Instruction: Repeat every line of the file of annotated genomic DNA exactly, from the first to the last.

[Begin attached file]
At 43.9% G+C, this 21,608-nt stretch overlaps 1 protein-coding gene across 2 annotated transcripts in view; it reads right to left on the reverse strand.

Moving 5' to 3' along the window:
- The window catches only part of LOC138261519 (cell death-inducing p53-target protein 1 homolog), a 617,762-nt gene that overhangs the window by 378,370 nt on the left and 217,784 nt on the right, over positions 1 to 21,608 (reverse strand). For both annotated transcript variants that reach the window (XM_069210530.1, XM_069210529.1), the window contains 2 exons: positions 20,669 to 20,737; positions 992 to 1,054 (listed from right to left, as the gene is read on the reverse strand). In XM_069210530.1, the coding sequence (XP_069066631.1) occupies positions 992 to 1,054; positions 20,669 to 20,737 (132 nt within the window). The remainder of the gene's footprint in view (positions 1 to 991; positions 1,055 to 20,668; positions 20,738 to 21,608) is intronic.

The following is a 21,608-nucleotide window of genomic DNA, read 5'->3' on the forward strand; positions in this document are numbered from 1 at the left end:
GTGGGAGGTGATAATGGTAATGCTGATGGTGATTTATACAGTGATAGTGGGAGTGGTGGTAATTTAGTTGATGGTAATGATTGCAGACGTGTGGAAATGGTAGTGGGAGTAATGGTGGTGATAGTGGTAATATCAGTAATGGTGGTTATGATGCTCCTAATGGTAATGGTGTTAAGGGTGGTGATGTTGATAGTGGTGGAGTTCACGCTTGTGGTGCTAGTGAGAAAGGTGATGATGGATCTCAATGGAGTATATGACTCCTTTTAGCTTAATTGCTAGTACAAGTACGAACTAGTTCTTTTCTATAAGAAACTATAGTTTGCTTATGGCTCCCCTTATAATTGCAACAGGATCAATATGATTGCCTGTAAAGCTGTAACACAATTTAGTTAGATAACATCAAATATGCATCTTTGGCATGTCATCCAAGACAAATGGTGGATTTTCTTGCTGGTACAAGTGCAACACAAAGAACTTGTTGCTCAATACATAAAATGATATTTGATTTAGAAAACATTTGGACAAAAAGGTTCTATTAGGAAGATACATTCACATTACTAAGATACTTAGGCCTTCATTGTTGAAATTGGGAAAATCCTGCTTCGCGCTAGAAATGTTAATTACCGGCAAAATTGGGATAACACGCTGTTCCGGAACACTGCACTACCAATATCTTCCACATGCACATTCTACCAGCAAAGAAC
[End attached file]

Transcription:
At 43.9% G+C, this 21,608-nt stretch overlaps 1 protein-coding gene across 2 annotated transcripts in view; it reads right to left on the reverse strand.

Moving 5' to 3' along the window:
- The window catches only part of LOC138261519 (cell death-inducing p53-target protein 1 homolog), a 617,762-nt gene that overhangs the window by 378,370 nt on the left and 217,784 nt on the right, over positions 1 to 21,608 (reverse strand). For both annotated transcript variants that reach the window (XM_069210530.1, XM_069210529.1), the window contains 2 exons: positions 20,669 to 20,737; positions 992 to 1,054 (listed from right to left, as the gene is read on the reverse strand). In XM_069210530.1, the coding sequence (XP_069066631.1) occupies positions 992 to 1,054; positions 20,669 to 20,737 (132 nt within the window). The remainder of the gene's footprint in view (positions 1 to 991; positions 1,055 to 20,668; positions 20,738 to 21,608) is intronic.

The following is a 21,608-nucleotide window of genomic DNA, read 5'->3' on the forward strand; positions in this document are numbered from 1 at the left end:
GTGGGAGGTGATAATGGTAATGCTGATGGTGATTTATACAGTGATAGTGGGAGTGGTGGTAATTTAGTTGATGGTAATGATTGCAGACGTGTGGAAATGGTAGTGGGAGTAATGGTGGTGATAGTGGTAATATCAGTAATGGTGGTTATGATGCTCCTAATGGTAATGGTGTTAAGGGTGGTGATGTTGATAGTGGTGGAGTTCACGCTTGTGGTGCTAGTGAGAAAGGTGATGATGGATCTCAATGGAGTATATGACTCCTTTTAGCTTAATTGCTAGTACAAGTACGAACTAGTTCTTTTCTATAAGAAACTATAGTTTGCTTATGGCTCCCCTTATAATTGCAACAGGATCAATATGATTGCCTGTAAAGCTGTAACACAATTTAGTTAGATAACATCAAATATGCATCTTTGGCATGTCATCCAAGACAAATGGTGGATTTTCTTGCTGGTACAAGTGCAACACAAAGAACTTGTTGCTCAATACATAAAATGATATTTGATTTAGAAAACATTTGGACAAAAAGGTTCTATTAGGAAGATACATTCACATTACTAAGATACTTAGGCCTTCATTGTTGAAATTGGGAAAATCCTGCTTCGCGCTAGAAATGTTAATTACCGGCAAAATTGGGATAACACGCTGTTCCGGAACACTGCACTACCAATATCTTCCACATGCACATTCTACCAGCAAAGAAC